EL PASO – He stood tall and proud next to his newly polished red 1937 Chevy Deluxe Coupe, the feather on his wool felt tonda gliding through the cold spring breeze, his lisa and drapes crisp without fail. The two toned calcos on his feet shined as a star on dark cloudless day. No one in the barrio had trapos as suaves as this vato. He is part of the Pachuco subculture of young Mexican-American males that developed in the Southwest during the late 1930’s and early 1940’s. They wore brightly colored zoot suits and spoke in a lyrical blend of Spanish and English called Caló.
EL PASO — In the heart of El Paso is Segundo Barrio, a port of entry to the United States. It’s the first community people see when they cross the border from Juarez, Mexico. Located on the city’s south side, Segundo Barrio is home to more than 8,000 people, of whom 50.8 percent are U.S. citizens, 13.7 percent are naturalized citizens and 35.5 percent are non-citizens, according to City of El Paso statistics. Yolanda Chávez Leyva, chair of the University of Texas at El Paso history department, calls Segundo Barrio the “heart of the Mexican diaspora.”
“El Segundo Barrio is one of the most historic barrios in the United States,” Chávez Leyva said. “[It] grew out of the migration of mexicanos to the United States going back to the 1880s and it’s been the starting point for thousands of families across the United States.”
The neighborhood is “very important” to El Paso, she said, because it is where the urbanization of the city began.
EL PASO — The future of Segundo Barrio is not white or brown, but green. Such is the view of Centro de Salud Familiar La Fe, a health and human services organization that contends economic power will decide the fate of this historic neighborhood in south central El Paso. It is a decidedly pragmatic approach for a non-profit born in the grassroots movements of the 1960’s and grounded in social justice. A visit to the La Fe “campus” reveals an organization that appears to be thriving. In 1992, La Fe consisted of one health clinic, 65 employees and a budget of $3 million, mostly federal funds.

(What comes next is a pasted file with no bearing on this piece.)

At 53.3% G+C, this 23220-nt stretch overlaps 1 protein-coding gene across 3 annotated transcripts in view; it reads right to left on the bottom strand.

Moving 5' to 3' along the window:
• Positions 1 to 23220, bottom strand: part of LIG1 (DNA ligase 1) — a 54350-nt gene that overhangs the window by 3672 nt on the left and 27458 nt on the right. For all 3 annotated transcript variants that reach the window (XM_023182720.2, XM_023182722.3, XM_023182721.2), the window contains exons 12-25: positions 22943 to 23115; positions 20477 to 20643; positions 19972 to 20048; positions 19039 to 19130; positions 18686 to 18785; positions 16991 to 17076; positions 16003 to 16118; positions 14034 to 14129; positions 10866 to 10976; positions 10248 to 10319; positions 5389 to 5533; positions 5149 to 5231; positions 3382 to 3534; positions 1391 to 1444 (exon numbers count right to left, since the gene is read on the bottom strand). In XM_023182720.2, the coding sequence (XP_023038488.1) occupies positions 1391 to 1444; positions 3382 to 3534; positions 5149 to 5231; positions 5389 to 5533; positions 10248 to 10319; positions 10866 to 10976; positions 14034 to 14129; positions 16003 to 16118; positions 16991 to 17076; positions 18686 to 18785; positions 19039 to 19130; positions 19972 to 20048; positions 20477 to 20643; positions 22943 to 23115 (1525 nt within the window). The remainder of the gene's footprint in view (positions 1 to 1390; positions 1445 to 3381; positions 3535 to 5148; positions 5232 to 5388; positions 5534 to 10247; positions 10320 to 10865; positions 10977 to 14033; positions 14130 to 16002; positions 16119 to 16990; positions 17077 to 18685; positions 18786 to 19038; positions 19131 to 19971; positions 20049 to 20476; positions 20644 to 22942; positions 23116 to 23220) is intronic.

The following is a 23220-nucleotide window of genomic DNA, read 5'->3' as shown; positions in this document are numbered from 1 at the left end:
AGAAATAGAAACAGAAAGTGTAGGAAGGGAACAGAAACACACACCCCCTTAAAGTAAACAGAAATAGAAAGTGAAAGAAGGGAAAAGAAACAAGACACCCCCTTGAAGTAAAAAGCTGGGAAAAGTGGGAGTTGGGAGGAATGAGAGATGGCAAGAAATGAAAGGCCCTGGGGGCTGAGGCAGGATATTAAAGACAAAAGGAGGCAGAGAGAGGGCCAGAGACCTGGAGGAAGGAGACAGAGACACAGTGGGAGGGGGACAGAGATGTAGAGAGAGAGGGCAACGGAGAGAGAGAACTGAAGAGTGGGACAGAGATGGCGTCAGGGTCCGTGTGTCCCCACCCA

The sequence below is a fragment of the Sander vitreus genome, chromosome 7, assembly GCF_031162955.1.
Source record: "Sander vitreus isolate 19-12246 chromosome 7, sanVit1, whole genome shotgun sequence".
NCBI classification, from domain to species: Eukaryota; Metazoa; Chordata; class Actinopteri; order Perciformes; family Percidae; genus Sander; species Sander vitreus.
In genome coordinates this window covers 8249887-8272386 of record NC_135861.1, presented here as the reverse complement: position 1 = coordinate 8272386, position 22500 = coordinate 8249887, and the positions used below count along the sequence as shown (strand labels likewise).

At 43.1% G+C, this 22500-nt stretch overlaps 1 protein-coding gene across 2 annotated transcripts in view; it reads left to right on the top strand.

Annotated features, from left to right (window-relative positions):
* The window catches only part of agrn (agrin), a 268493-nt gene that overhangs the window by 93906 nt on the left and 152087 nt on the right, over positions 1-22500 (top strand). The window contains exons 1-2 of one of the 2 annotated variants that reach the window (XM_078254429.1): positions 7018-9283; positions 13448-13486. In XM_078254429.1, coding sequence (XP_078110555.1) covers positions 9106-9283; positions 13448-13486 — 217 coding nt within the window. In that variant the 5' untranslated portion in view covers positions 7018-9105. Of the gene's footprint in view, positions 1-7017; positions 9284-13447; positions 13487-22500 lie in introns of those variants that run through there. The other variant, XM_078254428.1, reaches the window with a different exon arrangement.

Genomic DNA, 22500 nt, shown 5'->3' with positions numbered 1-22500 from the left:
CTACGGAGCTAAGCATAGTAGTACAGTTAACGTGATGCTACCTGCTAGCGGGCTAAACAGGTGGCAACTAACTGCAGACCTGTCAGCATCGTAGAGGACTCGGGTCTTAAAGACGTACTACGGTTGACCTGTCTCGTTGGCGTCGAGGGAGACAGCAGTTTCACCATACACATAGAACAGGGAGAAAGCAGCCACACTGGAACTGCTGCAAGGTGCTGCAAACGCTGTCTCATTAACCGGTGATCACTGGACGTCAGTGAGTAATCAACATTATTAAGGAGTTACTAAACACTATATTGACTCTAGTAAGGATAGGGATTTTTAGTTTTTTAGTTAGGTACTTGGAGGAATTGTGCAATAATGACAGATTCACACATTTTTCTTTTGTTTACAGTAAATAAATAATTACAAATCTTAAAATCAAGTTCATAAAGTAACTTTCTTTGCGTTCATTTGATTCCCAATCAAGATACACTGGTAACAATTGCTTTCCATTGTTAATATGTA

EL PASO – On a warm, windy March afternoon, the inhabitants of one of El Paso’s most rustic and historic neighborhoods gathered for a carnival held in honor of Cesar Chavez. Centro de Salud Familiar La Fe held a carnival for the famed social justice leader on the grounds of La Fe Preparatory School on Saturday the 26th of March. Hundreds were in attendance, many of them residents of the Segundo Barrio, one of the poorest neighborhoods in the United States. “We need to keep the legacy of Cesar Chavez alive,” says John Estrada, who is a member of the board of directors at La Fe. “And this is one of the ways we do it, through Centro de Salud Familiar La Fe.”
The board of directors of La Fe have supported this event for over 10 years, with the event taking place on the elementary school grounds for the past three years.
EL PASO – Antonio Santos’ office is loaded with nearly every Mexican cultural artifact imaginable. Bright blankets and border souvenirs adorn the walls while a virtually endless army of trinkets dance around a band of wrinkly papier-mâché mariachis who sing silently on the desk. In the far back of the room a giant cloth mural of an Aztec warrior drapes down behind a traditional Mexican altar piece dedicated to his father who died some years ago. Photos of Mexican film stars and portraits of Chicano activists such as Dolores Huerta and Rodolfo “Corky” Gonzales cover the rest of the wall. Aptly nicknamed “Mr. Raza,” Santos administers a wide variety of community programs for children and adults at La Fe’s Cultural and Technology Center, a local satellite in the larger network of community resource centers owned by the private non-profit company, Centro De Salud Familiar La Fe, Inc.
“I like it when kids wander in here with curiosity.